“An analog of psychedelics restores functional neural circuits disrupted by unpredictable stress”

“An analog of psychedelics restores functional neural circuits disrupted by unpredictable stress”

Lu, J., Tjia, M., Mullen, B. et al. An analog of psychedelics restores functional neural circuits disrupted by unpredictable stress. Mol Psychiatry (2021). https://doi.org/10.1038/s41380-021-01159-1


Link to Journal Article – https://www.nature.com/articles/s41380-021-01159-1




Psychological stress affects a wide spectrum of brain functions and poses risks for many mental disorders. However, effective therapeutics to alleviate or revert its deleterious effects are lacking. A recently synthesized psychedelic analog tabernanthalog (TBG) has demonstrated anti-addictive and antidepressant potential. Whether TBG can rescue stress-induced affective, sensory, and cognitive deficits, and how it may achieve such effects by modulating neural circuits, remain unknown. Here we show that in mice exposed to unpredictable mild stress (UMS), administration of a single dose of TBG decreases their anxiety level and rescues deficits in sensory processing as well as in cognitive flexibility. Post-stress TBG treatment promotes the regrowth of excitatory neuron dendritic spines lost during UMS, decreases the baseline neuronal activity, and enhances whisking-modulation of neuronal activity in the somatosensory cortex. Moreover, calcium imaging in head-fixed mice performing a whisker-dependent texture discrimination task shows that novel textures elicit responses from a greater proportion of neurons in the somatosensory cortex than do familiar textures. Such differential response is diminished by UMS and is restored by TBG. Together, our study reveals the effects of UMS on cortical neuronal circuit activity patterns and demonstrate that TBG combats the detrimental effects of stress by modulating basal and stimulus-dependent neural activity in cortical networks.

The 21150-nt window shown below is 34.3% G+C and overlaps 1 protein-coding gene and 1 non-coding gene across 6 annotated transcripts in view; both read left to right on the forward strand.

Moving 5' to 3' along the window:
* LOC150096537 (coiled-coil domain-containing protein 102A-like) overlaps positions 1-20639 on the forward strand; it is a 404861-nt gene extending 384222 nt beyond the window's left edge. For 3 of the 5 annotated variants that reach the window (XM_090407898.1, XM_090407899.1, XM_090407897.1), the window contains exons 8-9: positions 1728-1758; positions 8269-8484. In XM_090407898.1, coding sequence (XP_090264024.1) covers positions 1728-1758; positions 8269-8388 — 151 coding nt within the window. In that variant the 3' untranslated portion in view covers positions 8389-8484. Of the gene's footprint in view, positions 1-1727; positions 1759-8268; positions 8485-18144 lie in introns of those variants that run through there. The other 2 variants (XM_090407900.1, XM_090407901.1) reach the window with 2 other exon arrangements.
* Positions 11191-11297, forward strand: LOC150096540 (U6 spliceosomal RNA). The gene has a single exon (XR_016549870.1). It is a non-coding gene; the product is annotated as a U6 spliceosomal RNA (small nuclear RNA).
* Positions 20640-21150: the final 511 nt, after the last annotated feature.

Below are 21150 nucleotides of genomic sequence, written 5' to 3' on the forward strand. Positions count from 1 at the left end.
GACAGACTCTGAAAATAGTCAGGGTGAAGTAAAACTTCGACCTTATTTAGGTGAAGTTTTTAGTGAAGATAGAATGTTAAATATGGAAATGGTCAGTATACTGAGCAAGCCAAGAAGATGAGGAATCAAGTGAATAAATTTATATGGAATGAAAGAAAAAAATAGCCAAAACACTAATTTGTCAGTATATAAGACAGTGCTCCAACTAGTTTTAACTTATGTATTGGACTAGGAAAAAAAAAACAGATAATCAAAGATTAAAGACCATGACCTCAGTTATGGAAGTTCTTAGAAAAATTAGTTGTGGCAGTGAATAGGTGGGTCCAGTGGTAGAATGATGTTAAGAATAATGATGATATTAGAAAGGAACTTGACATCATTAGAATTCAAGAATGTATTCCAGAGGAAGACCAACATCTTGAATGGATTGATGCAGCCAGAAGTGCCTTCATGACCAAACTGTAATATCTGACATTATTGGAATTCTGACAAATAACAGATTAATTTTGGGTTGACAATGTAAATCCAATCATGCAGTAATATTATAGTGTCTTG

To assess the potential mechanisms by which the psychedelic analogue ‘Tabernanthalog’ (TBG) may work to alleviate stress-induced cognitive deficits.


Key Points:

Stress Induction

  • This is an in vivo study utilising murine (mouse) models of unpredictable mild stress, all mice were randomly assigned to experimental groups.


  • 7-day unpredictable mild stress was used as the stress protocol in experimental group, to mimic a variability in daily stress as with ‘real-life’


  • Elevated plus maze test, four-choice odour discrimination and reversal test and whisker-dependent texture discrimination test were used to assess stress/anxiety levels in all mice 24h following the stress protocol. Mice subjected to the stress protocol performed worse than the control group in all tests, indicating higher baseline anxiety/stress.


TBG Administration/Clinical Effects

  • Single-dose administered to experimental group intraperitoneally at 10mg/kg bodyweight, in line with previous pharmacokinetic studies determining this as the lowest dose associated with activation of the 5-HT2 neuroreceptors.


  •  TBG administration was shown to reduce levels of anxiety/stress in the experimental group within 24h, characterised by a normalisation of stress-test performance.


  • It was also shown to significantly promote the formation of new dendritic spines in the cortex following elimination induced by stress exposure (c.20% compensation)


Concluding Remarks: This research highlights the potential of utilising analogues of classic psychedelics as a therapeutic tool. Results have shown that TBG administration significantly promotes dendritic spine formation and restoration of the neuronal population lost due to induced stress. Further studies are needed to confirm its safety profile in humans, as well as develop a therapeutic target based on further research into the pharmacological profile.


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